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patrick

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  1. Could not agree more Matthew. The title "Pofessional Masterchef" is seriously misleading. Maybe it should quickly be re-branded as "Aspiring Masterchef". I find the obsession with having a Michelin star quite worrying. Where are the basic foundations to be able to achieve this?? The whole professional angle of the programmme, and the sub-standard results really make me regret the passing of City and Guilds 706 1/2 even more. The current qualifications just don't seem to offer the basic training and necessity to learn the classics. Long gone are the days (apparently) where a budding young chef would learn how to make an omlette, creme pat and choux pastry before experimenting with throwing as many things on a plate as possible and hoping they work! Having said all that though, M. Roux comes across brilliantly, is a refreshing change and offers invaluable advice.
  2. If colin gets the star then WHY is andy there,,,, surley andy went there to regain a star for WF and not to be just a sous chef. Its 10 years since WF gained 2* this guide,,,,,,,,,,,,,,,,,,,,,,,,,,,,,,,,,,,,, WHY IS COLIN DOING THIS TO WINTERINGHAM????????????????????????????? ← because he spent £1.2m + on it and needs to be in control of the kitchen so he doesn't get left without chefs again? ← You have hit the nail on the head Gary. If Colin is known to be Chef Patron, then he will be thinking that he can't loose a star again when the next head chef leaves. This is presuming that he regains the star, which is sounding very unlikely at the moment!!
  3. Le Chevre D'Or in Eze Village, Nice was placed in the 3 star espoir category in last years red guide. Following 2 meals there in 2007, I'm hoping it doesn't make the final grade as the cuisine lacked any sort of cohesion and did not compare to other 3 stars in the red guide.
  4. Matt London based agencies Hutchinsons and Greycoat Placements are the best in my opinion. You could also try "The Lady" magazine. Solid references and showing an ability to be flexible in your cooking are a must.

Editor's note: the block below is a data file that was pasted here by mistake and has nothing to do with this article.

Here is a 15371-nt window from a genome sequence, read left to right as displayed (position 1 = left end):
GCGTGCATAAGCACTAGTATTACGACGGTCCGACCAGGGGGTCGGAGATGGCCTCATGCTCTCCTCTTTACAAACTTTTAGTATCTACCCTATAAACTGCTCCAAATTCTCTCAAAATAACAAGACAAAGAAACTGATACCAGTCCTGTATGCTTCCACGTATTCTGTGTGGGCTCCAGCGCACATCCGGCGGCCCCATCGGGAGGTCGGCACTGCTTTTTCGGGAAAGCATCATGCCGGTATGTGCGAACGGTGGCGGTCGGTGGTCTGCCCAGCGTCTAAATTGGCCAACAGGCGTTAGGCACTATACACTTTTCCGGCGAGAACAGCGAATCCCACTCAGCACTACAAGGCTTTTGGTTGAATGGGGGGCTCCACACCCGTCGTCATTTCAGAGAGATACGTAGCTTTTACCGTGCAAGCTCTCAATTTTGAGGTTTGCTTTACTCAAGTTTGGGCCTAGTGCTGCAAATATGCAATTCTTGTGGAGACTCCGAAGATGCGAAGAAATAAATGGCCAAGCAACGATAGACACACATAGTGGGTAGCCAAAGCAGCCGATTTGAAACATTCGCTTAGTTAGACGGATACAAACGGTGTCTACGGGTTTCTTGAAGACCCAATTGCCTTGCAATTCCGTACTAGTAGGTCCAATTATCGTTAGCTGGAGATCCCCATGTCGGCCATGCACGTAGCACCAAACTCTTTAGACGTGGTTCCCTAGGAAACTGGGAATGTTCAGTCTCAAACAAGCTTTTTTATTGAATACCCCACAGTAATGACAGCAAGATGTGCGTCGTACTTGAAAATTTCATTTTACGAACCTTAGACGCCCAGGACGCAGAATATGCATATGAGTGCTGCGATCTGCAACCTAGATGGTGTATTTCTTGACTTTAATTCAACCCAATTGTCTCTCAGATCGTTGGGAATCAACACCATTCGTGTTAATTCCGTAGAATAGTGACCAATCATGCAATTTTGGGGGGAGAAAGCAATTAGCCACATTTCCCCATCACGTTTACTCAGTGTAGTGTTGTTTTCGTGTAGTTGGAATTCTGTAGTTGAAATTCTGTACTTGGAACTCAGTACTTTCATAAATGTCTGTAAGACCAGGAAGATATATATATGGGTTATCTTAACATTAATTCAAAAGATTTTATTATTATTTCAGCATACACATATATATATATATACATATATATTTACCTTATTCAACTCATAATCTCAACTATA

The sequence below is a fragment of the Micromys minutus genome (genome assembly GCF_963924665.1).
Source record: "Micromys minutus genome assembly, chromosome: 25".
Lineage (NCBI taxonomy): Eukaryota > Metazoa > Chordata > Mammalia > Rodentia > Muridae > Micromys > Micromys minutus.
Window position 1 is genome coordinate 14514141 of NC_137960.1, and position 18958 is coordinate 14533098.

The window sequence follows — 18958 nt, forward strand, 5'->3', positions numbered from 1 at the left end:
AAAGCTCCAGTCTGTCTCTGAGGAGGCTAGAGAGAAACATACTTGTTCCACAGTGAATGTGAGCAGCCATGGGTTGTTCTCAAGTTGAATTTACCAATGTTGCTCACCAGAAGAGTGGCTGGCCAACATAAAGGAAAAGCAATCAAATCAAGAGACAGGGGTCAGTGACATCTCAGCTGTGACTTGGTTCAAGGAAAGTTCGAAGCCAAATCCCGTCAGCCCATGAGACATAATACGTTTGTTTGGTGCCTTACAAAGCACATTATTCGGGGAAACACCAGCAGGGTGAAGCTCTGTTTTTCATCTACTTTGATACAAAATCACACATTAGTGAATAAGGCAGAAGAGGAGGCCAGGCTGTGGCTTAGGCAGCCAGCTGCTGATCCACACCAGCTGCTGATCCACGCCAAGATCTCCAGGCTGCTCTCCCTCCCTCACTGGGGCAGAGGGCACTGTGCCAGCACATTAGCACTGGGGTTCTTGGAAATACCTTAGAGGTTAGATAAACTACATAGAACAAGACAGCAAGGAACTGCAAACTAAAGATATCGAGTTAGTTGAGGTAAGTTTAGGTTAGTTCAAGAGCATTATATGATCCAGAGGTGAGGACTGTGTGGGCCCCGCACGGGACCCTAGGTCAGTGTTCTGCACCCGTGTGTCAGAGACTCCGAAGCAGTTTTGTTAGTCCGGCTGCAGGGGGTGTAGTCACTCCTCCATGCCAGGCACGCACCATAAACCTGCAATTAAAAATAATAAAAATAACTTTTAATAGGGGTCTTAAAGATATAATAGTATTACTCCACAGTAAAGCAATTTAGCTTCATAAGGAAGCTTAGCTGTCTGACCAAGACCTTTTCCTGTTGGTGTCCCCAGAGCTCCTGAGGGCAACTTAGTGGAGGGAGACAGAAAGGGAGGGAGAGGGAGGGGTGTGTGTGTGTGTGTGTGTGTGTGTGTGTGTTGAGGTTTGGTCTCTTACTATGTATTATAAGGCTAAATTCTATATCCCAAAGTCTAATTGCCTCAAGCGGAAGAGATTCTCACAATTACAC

5. Matt, I left the restaurant kitchen in 2002, and as you rightly suggest, the way a top professional kitchen works cannot be simply transferred to other areas of the catering industry. Patience, people skills, communication and acceptance of new ways to work all have to be considered and taken on board. I researched moving into New Product Development very seriously. NPD is great in that you will bring your ideas to a much wider audience, and would also be beneficial to your self development. It would arm you with a range of new skills, and the pay is not meagre by anyone's standards. Companies such as Geest are always on the look out for top restaurant and hotel chefs to help fill the gap in a massively expanding market. Focus Management are a good agency to get you going. Another idea, and one that I have followed, is becoming a Personal Chef. Again, this is very different to restaurant cooking as you cooking what the client wants rather than what you want to cook, and that you have to be extremely adaptable and willing to work at very short notice. Nevertheless, I have been a Personal Chef for over 5 years now and it provides me with great variety in my cooking. It also gives me the opportunity to travel abroad to cook at holiday homes, meet people I would never of dreamt meeting, improved my social skills, have a cookery book published privately and earn a very good living. Their are several good agencies dealing with this specialist area, but the best jobs come through word of mouth.
  6. The new chef has indeed left. Rumour has it that he was pushed. It's a sad turn of events for one of our culinary gems.